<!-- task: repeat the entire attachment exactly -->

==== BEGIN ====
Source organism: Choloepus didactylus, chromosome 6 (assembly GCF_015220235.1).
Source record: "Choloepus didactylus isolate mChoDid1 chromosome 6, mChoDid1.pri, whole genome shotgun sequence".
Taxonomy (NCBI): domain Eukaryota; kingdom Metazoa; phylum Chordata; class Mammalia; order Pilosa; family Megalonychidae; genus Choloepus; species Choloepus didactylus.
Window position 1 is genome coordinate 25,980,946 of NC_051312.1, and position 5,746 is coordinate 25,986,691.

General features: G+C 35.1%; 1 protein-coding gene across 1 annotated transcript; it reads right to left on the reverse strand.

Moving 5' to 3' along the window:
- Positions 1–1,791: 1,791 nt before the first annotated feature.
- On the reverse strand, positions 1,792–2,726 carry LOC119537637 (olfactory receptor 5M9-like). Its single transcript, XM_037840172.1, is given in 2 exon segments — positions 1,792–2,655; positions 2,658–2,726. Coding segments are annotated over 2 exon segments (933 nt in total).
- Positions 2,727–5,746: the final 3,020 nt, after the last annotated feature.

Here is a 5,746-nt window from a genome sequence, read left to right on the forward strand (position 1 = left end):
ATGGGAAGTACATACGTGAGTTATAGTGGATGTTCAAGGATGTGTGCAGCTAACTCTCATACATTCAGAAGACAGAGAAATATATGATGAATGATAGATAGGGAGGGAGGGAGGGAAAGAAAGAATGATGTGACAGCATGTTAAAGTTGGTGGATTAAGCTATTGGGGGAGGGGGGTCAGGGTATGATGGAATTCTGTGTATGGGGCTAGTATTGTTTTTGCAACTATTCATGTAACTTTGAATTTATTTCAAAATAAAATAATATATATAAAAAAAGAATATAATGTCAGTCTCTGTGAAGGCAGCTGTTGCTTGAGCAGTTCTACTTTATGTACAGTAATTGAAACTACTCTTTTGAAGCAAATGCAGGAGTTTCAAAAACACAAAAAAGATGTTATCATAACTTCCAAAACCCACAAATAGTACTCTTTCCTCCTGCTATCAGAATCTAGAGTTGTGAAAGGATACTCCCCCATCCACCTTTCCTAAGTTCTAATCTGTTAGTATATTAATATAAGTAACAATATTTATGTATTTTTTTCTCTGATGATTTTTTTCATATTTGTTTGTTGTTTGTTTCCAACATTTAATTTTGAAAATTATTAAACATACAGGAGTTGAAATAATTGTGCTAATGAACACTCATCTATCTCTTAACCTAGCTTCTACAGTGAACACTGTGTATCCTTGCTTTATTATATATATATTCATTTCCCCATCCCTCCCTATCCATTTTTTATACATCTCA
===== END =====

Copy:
Source organism: Choloepus didactylus, chromosome 6 (assembly GCF_015220235.1).
Source record: "Choloepus didactylus isolate mChoDid1 chromosome 6, mChoDid1.pri, whole genome shotgun sequence".
Taxonomy (NCBI): domain Eukaryota; kingdom Metazoa; phylum Chordata; class Mammalia; order Pilosa; family Megalonychidae; genus Choloepus; species Choloepus didactylus.
Window position 1 is genome coordinate 25,980,946 of NC_051312.1, and position 5,746 is coordinate 25,986,691.

General features: G+C 35.1%; 1 protein-coding gene across 1 annotated transcript; it reads right to left on the reverse strand.

Moving 5' to 3' along the window:
- Positions 1–1,791: 1,791 nt before the first annotated feature.
- On the reverse strand, positions 1,792–2,726 carry LOC119537637 (olfactory receptor 5M9-like). Its single transcript, XM_037840172.1, is given in 2 exon segments — positions 1,792–2,655; positions 2,658–2,726. Coding segments are annotated over 2 exon segments (933 nt in total).
- Positions 2,727–5,746: the final 3,020 nt, after the last annotated feature.

Here is a 5,746-nt window from a genome sequence, read left to right on the forward strand (position 1 = left end):
ATGGGAAGTACATACGTGAGTTATAGTGGATGTTCAAGGATGTGTGCAGCTAACTCTCATACATTCAGAAGACAGAGAAATATATGATGAATGATAGATAGGGAGGGAGGGAGGGAAAGAAAGAATGATGTGACAGCATGTTAAAGTTGGTGGATTAAGCTATTGGGGGAGGGGGGTCAGGGTATGATGGAATTCTGTGTATGGGGCTAGTATTGTTTTTGCAACTATTCATGTAACTTTGAATTTATTTCAAAATAAAATAATATATATAAAAAAAGAATATAATGTCAGTCTCTGTGAAGGCAGCTGTTGCTTGAGCAGTTCTACTTTATGTACAGTAATTGAAACTACTCTTTTGAAGCAAATGCAGGAGTTTCAAAAACACAAAAAAGATGTTATCATAACTTCCAAAACCCACAAATAGTACTCTTTCCTCCTGCTATCAGAATCTAGAGTTGTGAAAGGATACTCCCCCATCCACCTTTCCTAAGTTCTAATCTGTTAGTATATTAATATAAGTAACAATATTTATGTATTTTTTTCTCTGATGATTTTTTTCATATTTGTTTGTTGTTTGTTTCCAACATTTAATTTTGAAAATTATTAAACATACAGGAGTTGAAATAATTGTGCTAATGAACACTCATCTATCTCTTAACCTAGCTTCTACAGTGAACACTGTGTATCCTTGCTTTATTATATATATATTCATTTCCCCATCCCTCCCTATCCATTTTTTATACATCTCA